Amidst the challenges of a global pandemic, the Inspiration Dissemination podcast will strive to be an avenue of human connection and inspiration during a more isolated time. This week, we sit down with Joaquin Rodriquez for the first podcast of a special series covering the COVID-10 outbreak and its impact on the research and lives of our OSU community.
Joaquin is an undergraduate (soon to be graduate) researcher in the Barbar lab at OSU studying how viruses hijack their hosts. Joaquin’s research allows him to view the coronavirus from a biological perspective that yields him clarity and patience.
Although his studies and research are conducted at Oregon State University, Joaquin calls Lima, Peru home. During an unprecedented time where students are leaving campus to be home with their families, travel restrictions render Joaquin unable to leave Corvallis. Despite the challenges Joaquin faces, he emanates a sense of calm and understanding of the coronavirus and shares with us his experience.
Joaquin explains how misinformation is easy to spread and clear answers are hard to discern during times of fear and uncertainty. Even for those that may have the scientific literacy to understand what a virus is, there can be a great difficulty in comprehending just how a virus works within our bodies. In simplified terms, a virus can be thought of as a piece of genetic material (usually RNA) encapsulated by a protein. Debate on whether or not a virus can even be considered a living thing stems from the fact that viruses themselves do not code for the biological machinery needed for replication, but rather use their host as a means to thrive and reproduce. Upon entering the body, the coronavirus binds to respiratory cells at sites called receptors. Receptors are like doors that only viruses have the keys to, and once binded, they are able to enter the cell and replicate before finally causing the respiratory cell to die. This particular coronavirus eventually causes the disease COVID-19.
The death of respiratory cells as the virus multiplies is inarguably harmful to the body, however, the symptoms we experience from COVID-19 are actually an expression of our immune system response rather than the virus itself. This in part explains why some of those infected by the virus appear to be minimally impacted, while others may develop flu-like symptoms or pneumonia. In fact, the range and lack of predictability of symptoms contribute to the high rate of transmission and success of the virus.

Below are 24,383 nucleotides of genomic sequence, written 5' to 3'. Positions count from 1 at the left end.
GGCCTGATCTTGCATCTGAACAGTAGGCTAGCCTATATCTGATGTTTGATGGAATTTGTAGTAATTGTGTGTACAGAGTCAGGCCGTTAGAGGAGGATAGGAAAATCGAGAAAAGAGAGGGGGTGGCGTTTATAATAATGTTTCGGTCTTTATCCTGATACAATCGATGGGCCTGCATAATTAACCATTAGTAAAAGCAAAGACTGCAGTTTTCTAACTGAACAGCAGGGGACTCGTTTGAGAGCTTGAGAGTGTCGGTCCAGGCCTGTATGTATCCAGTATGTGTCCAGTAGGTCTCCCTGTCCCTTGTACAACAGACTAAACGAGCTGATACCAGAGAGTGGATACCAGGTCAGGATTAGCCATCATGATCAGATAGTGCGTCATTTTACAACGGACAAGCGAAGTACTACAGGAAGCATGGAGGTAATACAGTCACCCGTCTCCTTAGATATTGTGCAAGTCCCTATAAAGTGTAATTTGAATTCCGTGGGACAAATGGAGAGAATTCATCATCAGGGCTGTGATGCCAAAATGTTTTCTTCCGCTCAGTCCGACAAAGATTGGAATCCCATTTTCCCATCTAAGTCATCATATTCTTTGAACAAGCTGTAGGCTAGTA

There are many evolutionary trade-offs involved in the overall success of a virus. Aggressive replication within a host may cause the virus to be too deadly and thus lower transmissibility between hosts; the virus is unlikely to become widespread. For this reason, the deadly virus causing Ebola is not likely to become a global pandemic, whereas the new coronavirus is impacting countries around the world.
Viral success and transmissibility also relies on mutation rate. At first glance it may seem intuitive that a high rate of mutation would be evolutionarily advantageous. Afterall, a small mutation in the genome of the coronavirus lended its ability to jump hosts from bat to human. However, not all mutations are advantageous. Mutations are random, and the potential of a mutation to be detrimental to the virus’s ability to infect and replicate is high. A high mutation rate is a risk to the success of a virus, but a low mutation rate would yield a stagnation allowing for hosts to more easily adapt immunity.
Joaquin explains that the coronavirus is successful because it has a relatively low mutation rate compared to other RNA viruses, as well as a high transmissibility owing to a relatively low rate of host death, varying host symptoms, and the utilization of airborne avenues of transmission. He tells us that through a global research effort we are continuously learning about the biology of the coronavirus and using this knowledge to explore treatment options and vaccines.
While many research labs around the world, including Joaquin’s lab at OSU, are shifting their efforts to contribute to the study of the coronavirus, many researcher’s work has been put on hold. Joaquin now finds himself with extra time to connect with family in Lima or take trips to the coast where he finds comfort surfing. He urges us to stay informed, mindful, and calm, and to find that thing that brings up happiness as we all experience an unusual time united in our isolation.
If you are interested in hearing the full interview with Joaquin, want to keep up with new episodes and our special Covid-19 series, or want to check out past interviews, you can find us on iTunes under Inspiration Dissemination.